For all the saints who from their labors rest,
who thee by faith before the world confessed,
thy name, O Jesus, be forever blest.
Thou wast their rock, their fortress, and their might;
thou, Lord, their captain in the well-fought fight;
thou, in the darkness drear, their one true light.
Oh, blest communion, fellowship divine,
we feebly struggle, they in glory shine;
yet all are one in thee, for all are thine.
And when the strife is fierce, the warfare long,
steals on the ear the distant triumph song,
and hearts are brave again and arms are strong.
The golden evening brightens in the west;
soon, soon to faithful servants cometh rest;
sweet is the calm of paradise the blest.
But then there breaks a yet more glorious day:
the saints triumphant rise in bright array;
the King of glory passes on his way.
From earth's wide bounds, from ocean's farthest coast,
through gates of pearl streams in the countless host,
singing to Father, Son, and Holy Ghost:
One of the persons I cherish came to talk to me a few days before my first All Saints Sunday at the congregation I currently serve. "We better be singing 'For All the Saints' on Sunday, or I might not come!" She, of course, was joking but at the same time somewhat serious, and a great conversation followed. Music has a powerful way of connecting us to the faith, and in this case, of reminding us of our connection to the faithful. Words aptly met with melodies keep us humming far after worship and into the weeks, months, and years that follow. I find myself grinning each time I catch my children (ages 8 and 10) singing "Glory to God in the Highest" or "This is the Feast" from whatever liturgical setting we are currently using while they are doing ordinary things—playing outside, working on homework, or setting the dinner table. Music provides both medium and message as faith is connected both to stories of old and our everyday life. What songs of faith carry you through each day?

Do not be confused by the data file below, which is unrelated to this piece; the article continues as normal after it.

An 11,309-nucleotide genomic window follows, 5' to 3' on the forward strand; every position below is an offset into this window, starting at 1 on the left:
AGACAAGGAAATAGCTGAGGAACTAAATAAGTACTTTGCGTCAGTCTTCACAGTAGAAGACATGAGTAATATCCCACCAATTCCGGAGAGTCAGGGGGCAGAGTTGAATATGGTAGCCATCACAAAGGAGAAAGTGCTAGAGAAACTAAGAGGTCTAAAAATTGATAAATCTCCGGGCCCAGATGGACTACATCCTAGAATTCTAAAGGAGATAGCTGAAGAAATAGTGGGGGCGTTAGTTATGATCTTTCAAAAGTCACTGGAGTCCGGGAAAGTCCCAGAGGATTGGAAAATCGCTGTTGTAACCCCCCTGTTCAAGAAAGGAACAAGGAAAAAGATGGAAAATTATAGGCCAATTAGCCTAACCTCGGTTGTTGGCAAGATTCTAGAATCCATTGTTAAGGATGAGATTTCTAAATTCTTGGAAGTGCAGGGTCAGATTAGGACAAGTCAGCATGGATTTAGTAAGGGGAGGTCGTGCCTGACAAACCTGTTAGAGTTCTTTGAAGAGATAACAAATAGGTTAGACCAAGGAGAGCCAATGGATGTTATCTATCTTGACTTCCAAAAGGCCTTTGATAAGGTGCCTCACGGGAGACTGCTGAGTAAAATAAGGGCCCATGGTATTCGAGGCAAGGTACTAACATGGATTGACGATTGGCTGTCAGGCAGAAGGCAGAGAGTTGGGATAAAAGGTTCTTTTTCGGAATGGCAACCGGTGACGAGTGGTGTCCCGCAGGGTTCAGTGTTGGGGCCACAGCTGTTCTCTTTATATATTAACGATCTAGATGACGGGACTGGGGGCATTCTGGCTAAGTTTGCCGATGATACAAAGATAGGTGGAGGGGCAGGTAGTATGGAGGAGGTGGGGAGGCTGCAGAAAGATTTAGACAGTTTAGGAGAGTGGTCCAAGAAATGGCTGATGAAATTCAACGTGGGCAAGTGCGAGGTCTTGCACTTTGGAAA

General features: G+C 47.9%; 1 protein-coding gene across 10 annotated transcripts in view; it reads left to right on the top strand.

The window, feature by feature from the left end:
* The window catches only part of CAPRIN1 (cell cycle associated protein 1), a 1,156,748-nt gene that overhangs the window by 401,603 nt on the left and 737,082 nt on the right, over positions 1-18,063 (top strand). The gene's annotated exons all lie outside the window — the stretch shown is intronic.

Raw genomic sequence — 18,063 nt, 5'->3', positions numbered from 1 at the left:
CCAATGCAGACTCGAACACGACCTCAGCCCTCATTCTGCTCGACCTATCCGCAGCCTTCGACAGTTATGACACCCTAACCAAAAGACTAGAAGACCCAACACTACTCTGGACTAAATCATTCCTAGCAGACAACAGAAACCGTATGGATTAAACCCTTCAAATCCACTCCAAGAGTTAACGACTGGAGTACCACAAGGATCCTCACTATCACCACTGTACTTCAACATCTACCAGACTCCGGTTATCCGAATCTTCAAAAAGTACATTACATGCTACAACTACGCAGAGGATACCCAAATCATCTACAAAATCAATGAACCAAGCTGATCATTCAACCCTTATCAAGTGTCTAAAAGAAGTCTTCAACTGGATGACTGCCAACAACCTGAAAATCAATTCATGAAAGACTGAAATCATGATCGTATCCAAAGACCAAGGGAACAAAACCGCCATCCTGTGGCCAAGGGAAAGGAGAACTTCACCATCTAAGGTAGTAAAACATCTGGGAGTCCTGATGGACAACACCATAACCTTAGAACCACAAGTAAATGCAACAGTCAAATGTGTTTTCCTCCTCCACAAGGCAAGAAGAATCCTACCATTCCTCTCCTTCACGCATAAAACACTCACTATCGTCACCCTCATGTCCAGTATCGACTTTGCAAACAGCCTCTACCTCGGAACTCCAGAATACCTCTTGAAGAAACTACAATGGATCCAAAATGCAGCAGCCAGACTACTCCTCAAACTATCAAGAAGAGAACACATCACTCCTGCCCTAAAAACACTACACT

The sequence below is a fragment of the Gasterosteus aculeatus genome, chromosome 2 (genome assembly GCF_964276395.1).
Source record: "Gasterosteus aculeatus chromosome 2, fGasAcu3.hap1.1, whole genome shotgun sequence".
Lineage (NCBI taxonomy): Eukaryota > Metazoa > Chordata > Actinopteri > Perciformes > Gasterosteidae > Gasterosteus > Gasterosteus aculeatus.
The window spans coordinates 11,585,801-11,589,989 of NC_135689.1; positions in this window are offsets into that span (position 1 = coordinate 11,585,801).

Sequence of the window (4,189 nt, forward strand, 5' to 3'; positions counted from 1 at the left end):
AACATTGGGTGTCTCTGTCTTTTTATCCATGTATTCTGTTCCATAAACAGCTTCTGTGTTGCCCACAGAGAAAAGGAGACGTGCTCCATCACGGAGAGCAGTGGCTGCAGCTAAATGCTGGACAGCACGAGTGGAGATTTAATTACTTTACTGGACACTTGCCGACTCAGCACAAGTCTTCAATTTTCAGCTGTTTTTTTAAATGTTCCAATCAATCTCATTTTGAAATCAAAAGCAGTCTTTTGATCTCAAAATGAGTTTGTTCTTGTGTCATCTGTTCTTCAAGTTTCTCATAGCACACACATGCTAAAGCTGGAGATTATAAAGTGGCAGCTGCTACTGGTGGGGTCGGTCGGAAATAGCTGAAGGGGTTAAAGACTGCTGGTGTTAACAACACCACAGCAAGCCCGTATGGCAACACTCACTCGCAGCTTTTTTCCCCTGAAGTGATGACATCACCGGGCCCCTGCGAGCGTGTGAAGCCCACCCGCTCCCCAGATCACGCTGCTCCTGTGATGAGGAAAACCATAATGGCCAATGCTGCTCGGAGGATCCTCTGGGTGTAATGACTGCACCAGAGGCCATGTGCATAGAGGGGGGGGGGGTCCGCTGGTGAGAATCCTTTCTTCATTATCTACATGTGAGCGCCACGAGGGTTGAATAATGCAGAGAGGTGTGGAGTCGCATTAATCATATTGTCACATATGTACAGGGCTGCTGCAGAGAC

When we sing, "For all the saints who from their labors rest..." who comes to mind for you? Do you think of notables of faith like Francis of Assisi or Catherine of Siena, do you recall personal connections to loved ones who taught and nurtured you, passing on this rich faith we cherish so deeply? For the last few years I now think of this new fri